Charlie Rose recently aired his annual Oscar oak roundtable, and this year’s episode features some terrific discussions with various guests including: Michelle Williams, Kenneth Branagh, Agnieszka Holland, Alexander Payne, Berenice Bejo, Brad Pitt, Gary Oldman, George Clooney, Jean Dujardin, Jonah Hill, Max Von Sydow, Michel Hazanavicius, Rooney Mara, Viola Davis, and Wim Wenders. The entire hour provides some of the best insight into this year’s crop of Oscar nominees you will ever find, including this idea presented by Michelle Williams about the challenges of playing Marilyn Monroe and the incredible weight and pressure that an iconic actor needs to “carry” and maintain once they reach the upper echelon of Hollywood and the near mythological status that comes with superstardom:
“It takes a tremendous amount of energy to be someone
who’s slightly different than yourself. And I discovered what [Marilyn Monroe]
was doing … to transmit that kind of energy, openness, availability, to be what everybody wants
you to be — isn’t human. It’s a kind of superpower. And it takes a lot of energy to source that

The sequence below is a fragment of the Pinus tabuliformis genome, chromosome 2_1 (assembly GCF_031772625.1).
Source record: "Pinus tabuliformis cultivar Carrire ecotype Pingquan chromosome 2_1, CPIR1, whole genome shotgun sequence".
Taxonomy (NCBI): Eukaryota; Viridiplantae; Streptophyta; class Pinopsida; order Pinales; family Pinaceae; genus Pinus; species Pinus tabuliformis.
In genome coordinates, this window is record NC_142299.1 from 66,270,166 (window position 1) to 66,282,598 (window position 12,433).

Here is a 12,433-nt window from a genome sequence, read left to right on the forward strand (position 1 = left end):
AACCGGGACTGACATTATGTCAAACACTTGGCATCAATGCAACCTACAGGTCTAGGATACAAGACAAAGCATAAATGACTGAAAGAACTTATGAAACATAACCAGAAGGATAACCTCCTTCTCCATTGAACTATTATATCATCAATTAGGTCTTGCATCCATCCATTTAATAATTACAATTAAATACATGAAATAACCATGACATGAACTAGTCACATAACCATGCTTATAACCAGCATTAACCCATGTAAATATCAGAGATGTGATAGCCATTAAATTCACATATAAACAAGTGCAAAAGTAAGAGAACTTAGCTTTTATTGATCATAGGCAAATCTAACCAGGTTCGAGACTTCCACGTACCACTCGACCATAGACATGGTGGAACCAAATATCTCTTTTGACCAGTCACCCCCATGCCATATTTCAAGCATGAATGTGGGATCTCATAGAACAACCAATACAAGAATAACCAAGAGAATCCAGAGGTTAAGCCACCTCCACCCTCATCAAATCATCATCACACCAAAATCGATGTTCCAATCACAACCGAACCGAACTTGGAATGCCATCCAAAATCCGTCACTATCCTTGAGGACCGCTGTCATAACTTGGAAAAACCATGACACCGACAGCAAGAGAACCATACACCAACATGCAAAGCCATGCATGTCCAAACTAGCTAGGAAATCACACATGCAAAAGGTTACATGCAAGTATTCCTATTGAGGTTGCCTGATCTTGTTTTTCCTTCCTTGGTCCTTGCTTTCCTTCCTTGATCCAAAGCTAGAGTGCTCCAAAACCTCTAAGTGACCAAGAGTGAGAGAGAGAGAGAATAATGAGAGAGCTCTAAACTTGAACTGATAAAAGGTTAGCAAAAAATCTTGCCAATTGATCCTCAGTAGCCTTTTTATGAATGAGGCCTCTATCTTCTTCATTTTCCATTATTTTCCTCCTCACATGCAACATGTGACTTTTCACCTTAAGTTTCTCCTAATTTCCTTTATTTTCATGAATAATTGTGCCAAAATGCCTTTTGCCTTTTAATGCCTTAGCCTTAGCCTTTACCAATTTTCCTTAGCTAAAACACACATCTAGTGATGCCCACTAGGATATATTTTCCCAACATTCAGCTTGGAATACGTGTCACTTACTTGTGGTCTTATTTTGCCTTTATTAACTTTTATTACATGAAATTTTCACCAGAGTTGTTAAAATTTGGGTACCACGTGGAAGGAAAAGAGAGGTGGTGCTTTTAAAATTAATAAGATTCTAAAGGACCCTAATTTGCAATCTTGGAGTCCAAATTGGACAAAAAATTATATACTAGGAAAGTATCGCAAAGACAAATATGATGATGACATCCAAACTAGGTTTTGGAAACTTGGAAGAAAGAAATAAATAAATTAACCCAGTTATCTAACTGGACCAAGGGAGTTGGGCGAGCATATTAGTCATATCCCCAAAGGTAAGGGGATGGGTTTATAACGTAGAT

and to put it out into the world. [When asked ‘What’s it like to be an icon?’, Marilyn said]:
‘On the days when you feel lonely, tired, and unlovable it’s very difficult.
It’s a reason to not get out of bed because it’s
so hard to exist for other people.'”
Charlie’s interview with Gary Oldman is terrific as well, and comes out of Oldman’s nomination for Best Supporting Actor for his mesmerizing performance of George Smiley in Tinker Tailor Soldier Spy. Oldman elaborates on the delicate nature of reinterpreting the character made so famous by Alec Guinness in the 1970s television series, and explains how it was critical to “not play around with the molecules too much. There’s a DNA there.” His job, he reveals, when stepping into such enormous shoes, is to arrive at the same destination as Guinness himself did with his own interpretation of George Smiley. If you’re a diehard cinephile there’s an incredible amount of brilliant nuggets embedded throughout the hour-long piece, and every second is absolutely fascinating.